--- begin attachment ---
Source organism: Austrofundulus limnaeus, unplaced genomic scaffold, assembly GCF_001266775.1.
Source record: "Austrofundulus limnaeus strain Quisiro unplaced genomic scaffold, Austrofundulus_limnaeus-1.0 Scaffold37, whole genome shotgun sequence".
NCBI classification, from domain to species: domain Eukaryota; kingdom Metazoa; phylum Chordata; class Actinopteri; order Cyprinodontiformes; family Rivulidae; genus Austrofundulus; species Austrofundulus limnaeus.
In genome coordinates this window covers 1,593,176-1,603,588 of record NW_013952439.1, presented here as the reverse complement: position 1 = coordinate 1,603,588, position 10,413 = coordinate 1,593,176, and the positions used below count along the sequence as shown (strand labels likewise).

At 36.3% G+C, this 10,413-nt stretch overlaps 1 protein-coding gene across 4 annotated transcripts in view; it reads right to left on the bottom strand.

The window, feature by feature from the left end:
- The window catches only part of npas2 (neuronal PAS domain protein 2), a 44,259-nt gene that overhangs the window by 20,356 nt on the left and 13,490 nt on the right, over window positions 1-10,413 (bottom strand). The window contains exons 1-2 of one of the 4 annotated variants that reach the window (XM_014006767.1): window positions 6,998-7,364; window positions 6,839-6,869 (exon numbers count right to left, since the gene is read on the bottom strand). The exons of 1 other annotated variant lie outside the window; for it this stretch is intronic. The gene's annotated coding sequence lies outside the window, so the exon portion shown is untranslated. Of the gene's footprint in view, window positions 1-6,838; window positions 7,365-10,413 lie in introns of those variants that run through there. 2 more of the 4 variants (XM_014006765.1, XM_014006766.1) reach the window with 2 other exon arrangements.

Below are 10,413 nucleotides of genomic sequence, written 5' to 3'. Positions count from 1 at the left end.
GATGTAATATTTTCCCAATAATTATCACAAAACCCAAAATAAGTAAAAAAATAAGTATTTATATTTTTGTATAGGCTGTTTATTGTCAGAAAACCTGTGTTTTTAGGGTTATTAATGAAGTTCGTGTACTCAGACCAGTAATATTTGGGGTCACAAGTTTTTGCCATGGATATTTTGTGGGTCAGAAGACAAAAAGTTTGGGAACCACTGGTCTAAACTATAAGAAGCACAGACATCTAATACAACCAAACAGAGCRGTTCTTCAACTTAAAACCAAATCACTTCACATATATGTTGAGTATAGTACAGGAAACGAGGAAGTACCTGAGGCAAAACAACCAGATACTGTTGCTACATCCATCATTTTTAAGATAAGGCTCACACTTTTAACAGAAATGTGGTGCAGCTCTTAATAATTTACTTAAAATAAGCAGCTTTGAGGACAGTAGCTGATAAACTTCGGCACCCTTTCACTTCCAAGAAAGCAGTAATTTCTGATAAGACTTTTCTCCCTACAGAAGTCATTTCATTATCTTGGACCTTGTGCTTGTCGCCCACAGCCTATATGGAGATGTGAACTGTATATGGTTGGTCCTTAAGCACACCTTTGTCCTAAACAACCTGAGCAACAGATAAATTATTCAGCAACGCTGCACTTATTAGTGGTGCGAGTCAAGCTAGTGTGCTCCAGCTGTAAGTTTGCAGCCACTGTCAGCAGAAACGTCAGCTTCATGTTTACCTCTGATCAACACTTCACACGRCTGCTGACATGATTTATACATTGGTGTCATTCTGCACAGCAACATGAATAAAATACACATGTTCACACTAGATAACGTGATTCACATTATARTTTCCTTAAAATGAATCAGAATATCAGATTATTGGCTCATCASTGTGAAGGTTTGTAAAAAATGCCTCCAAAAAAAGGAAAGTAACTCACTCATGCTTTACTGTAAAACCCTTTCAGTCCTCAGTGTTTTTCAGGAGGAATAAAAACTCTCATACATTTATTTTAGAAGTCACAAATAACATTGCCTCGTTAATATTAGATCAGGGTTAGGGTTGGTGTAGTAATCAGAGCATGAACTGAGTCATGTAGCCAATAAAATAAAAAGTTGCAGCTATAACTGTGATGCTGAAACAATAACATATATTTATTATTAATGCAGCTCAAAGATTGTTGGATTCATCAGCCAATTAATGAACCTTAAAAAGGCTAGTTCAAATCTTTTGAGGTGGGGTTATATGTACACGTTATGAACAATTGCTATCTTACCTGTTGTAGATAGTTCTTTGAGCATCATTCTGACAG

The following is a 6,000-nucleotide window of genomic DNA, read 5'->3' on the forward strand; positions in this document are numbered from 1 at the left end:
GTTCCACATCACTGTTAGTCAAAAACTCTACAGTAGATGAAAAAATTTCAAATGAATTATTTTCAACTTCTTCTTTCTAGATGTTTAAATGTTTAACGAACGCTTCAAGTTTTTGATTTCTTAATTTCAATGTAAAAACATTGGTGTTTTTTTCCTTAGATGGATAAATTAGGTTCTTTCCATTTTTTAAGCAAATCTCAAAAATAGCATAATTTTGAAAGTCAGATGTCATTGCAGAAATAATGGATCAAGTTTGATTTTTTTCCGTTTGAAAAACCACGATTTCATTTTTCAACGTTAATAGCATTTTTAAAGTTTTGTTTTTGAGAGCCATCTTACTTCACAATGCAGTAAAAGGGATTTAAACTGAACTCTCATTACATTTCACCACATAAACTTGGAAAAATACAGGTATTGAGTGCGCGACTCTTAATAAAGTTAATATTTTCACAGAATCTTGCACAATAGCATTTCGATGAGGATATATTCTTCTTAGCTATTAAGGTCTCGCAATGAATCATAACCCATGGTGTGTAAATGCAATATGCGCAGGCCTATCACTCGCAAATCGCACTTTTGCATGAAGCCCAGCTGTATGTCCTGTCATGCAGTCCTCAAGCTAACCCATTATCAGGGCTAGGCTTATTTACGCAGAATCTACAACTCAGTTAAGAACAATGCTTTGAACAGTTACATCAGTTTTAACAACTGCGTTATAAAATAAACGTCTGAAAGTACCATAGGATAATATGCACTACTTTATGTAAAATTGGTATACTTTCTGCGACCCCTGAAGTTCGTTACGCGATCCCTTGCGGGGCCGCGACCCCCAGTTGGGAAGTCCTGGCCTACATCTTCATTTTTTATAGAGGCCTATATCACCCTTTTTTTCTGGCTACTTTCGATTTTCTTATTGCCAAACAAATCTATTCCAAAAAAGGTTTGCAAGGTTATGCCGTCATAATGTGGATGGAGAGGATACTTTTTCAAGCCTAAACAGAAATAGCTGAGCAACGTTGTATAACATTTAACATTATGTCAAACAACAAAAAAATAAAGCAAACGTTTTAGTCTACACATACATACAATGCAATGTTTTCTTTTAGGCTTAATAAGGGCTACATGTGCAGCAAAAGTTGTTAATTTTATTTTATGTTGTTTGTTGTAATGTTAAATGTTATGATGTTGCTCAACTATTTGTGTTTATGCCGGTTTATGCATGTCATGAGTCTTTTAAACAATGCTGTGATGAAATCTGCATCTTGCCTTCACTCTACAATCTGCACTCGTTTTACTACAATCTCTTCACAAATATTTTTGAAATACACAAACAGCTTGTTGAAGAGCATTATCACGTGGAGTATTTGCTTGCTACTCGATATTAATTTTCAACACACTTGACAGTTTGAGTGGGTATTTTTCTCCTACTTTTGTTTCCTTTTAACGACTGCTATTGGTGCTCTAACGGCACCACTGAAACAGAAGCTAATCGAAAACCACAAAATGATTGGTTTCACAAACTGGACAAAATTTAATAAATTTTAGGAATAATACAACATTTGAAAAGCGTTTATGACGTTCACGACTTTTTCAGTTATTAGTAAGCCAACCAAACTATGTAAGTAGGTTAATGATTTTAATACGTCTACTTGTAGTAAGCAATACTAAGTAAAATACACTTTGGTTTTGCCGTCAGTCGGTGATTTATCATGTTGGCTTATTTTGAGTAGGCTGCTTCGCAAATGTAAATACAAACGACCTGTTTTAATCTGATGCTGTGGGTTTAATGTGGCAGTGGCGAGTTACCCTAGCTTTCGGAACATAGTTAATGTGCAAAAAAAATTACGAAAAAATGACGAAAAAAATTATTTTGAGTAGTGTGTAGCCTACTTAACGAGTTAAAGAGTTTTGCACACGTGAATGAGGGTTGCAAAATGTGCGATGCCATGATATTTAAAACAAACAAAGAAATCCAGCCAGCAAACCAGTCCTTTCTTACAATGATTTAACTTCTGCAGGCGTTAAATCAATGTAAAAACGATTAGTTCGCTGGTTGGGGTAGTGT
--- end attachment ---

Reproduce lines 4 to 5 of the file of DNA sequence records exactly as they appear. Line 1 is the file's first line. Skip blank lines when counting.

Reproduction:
In genome coordinates this window covers 1,593,176-1,603,588 of record NW_013952439.1, presented here as the reverse complement: position 1 = coordinate 1,603,588, position 10,413 = coordinate 1,593,176, and the positions used below count along the sequence as shown (strand labels likewise).

At 36.3% G+C, this 10,413-nt stretch overlaps 1 protein-coding gene across 4 annotated transcripts in view; it reads right to left on the bottom strand.